Teaching the presidency at both the undergraduate and graduate level is one of my favorite parts of the job. Because the president is not only the head of the country’s government, but really the head of state in this more symbolic way as well—everybody identifies with and knows who the US president is. And, this particular guy has made it interesting in many ways, too, and is something we talk about in my presidency classes a lot, because there’s never been anyone quite like him. If you look at a particular characteristic, you could say, “we’ve had other presidents who were faced with a big crisis and then kind of fumbled the ball and didn’t really do anything about it.” If you think about James Buchanan at the outset of the Civil War or Herbert Hoover during the beginning years of the Depression, there have been other people who were in a leadership role who just didn’t exhibit very positive leadership qualities. Trump has been faced with the COVID-19 pandemic and has been really an abysmal leader, pretending like it doesn’t exist and ignoring what his medical advisors are recommending. Even on policy issues, he’s been marching to the beat of his own drum. I don’t think that before Trump there were a lot of Republicans who said, “let’s toss out all of our trade agreements,” for example. It’s definitely a great case study of how you can really do absolutely everything differently.
How do you think history will look back on Trump’s presidency?
All policy and partisan issues aside, there are just many, many things that Trump did very badly as president. There are reasons he was impeached twice. I think these largely stemmed from his personality and character, rather from any ideological belief. As for what he did well, from a partisan perspective, he passed a tax cut and appointed a significant number of conservative judges. For some other things, we will have to wait and see the longer-term implications. For example, establishing a Space Force might look like an excellent idea at some point in the future.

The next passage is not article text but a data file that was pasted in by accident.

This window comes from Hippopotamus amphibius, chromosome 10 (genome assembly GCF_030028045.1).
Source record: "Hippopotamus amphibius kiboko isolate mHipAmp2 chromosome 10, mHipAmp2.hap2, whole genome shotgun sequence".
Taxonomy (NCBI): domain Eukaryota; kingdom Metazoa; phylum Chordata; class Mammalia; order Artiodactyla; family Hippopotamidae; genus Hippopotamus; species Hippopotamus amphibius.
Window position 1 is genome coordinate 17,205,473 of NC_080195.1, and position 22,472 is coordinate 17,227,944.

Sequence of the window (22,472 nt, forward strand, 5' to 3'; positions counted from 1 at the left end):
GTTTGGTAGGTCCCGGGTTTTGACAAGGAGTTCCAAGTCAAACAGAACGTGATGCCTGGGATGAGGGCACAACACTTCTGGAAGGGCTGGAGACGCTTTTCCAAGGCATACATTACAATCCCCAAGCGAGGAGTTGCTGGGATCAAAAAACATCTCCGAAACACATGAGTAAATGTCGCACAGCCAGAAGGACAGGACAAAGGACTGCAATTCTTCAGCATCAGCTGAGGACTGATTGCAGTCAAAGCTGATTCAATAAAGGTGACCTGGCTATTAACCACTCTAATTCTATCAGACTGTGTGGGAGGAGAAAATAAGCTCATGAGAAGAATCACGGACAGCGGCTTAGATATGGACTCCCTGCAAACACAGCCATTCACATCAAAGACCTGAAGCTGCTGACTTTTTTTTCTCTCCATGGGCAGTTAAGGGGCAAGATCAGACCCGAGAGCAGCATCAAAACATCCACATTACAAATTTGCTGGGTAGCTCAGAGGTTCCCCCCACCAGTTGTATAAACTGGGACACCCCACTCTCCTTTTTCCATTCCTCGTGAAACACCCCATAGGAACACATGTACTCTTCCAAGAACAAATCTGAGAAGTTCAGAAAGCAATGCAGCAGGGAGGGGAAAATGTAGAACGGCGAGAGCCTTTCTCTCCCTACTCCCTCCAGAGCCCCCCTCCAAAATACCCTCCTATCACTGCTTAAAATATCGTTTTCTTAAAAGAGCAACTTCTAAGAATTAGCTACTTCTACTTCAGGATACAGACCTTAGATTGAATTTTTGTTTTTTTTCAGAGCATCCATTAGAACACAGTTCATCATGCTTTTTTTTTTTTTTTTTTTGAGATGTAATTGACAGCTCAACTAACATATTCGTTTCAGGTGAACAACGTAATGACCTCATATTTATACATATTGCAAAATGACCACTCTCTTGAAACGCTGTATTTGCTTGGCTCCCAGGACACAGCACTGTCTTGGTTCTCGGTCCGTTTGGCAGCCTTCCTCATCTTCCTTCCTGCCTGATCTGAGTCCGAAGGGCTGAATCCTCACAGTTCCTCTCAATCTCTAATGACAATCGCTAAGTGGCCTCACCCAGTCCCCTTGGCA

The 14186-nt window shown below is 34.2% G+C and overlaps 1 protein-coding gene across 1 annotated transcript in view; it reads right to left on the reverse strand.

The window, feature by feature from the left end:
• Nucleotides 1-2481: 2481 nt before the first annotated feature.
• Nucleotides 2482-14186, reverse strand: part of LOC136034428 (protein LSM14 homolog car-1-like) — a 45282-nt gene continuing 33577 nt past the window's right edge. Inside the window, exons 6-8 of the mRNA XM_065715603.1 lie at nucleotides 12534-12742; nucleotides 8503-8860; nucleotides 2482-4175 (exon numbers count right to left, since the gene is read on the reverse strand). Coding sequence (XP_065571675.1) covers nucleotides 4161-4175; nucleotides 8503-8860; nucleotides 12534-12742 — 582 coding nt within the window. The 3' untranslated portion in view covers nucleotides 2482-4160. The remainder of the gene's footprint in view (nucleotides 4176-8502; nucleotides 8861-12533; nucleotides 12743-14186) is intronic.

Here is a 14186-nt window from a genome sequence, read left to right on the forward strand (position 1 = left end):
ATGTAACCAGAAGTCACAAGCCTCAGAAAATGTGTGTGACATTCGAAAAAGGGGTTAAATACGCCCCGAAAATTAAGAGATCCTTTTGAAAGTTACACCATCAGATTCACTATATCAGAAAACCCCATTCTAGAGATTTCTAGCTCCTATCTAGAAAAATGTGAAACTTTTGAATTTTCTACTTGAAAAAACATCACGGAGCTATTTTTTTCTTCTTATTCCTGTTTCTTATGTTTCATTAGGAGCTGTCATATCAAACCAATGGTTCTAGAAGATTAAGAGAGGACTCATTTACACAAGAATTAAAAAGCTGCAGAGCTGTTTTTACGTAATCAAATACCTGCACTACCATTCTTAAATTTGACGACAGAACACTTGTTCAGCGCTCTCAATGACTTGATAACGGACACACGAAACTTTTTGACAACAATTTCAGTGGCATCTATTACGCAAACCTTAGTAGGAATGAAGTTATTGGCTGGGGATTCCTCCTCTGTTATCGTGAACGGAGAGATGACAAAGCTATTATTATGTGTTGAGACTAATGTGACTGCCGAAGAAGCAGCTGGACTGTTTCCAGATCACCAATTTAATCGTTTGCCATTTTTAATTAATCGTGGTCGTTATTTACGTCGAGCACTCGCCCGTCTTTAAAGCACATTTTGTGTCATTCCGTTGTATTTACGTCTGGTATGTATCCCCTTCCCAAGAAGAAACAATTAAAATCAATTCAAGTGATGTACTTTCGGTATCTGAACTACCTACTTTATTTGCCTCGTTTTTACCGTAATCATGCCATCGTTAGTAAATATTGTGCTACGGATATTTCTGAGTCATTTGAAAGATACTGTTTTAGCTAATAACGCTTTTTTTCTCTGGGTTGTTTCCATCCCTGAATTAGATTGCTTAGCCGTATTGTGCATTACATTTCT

Turner Fact #3
A fan of entertaining, off-beat stories, he recommends books by authors Stephen King and Haruki Murakami.
What does the future of the presidency look like through Biden’s term—and are you hopeful?
One thing that Biden has as an immediate task is what 100 years ago Warren Harding called a “return to normalcy.” I think some of the immediate things he’ll do to signal that we’re getting back to normal will be to rejoin the World Health Organization, to put people in cabinet positions who are more qualified to run those departments. For example, Trump’s pick to head the EPA was Scott Pruitt, who had spent quite a bit of time suing the agency to block its enforcement efforts. Biden’s pick is Michael Regan, who has worked for the EPA and has served as a state level environmental regulator. We also saw Biden take action on his first day in office to have the United States rejoin the Paris Agreement. These are just much less cynical actions when it comes to the environment. I don’t think Biden is radical in any sense of the word—he’s a pretty moderate guy. That’s how he got the nomination, and by being somebody who we saw as a normalizing force, somebody who wanted what’s best for the country.
Turner holds a bachelor’s degree in institution and policy from William Jewell College. He also earned a master’s degree and a PhD in political science from Claremont Graduate University.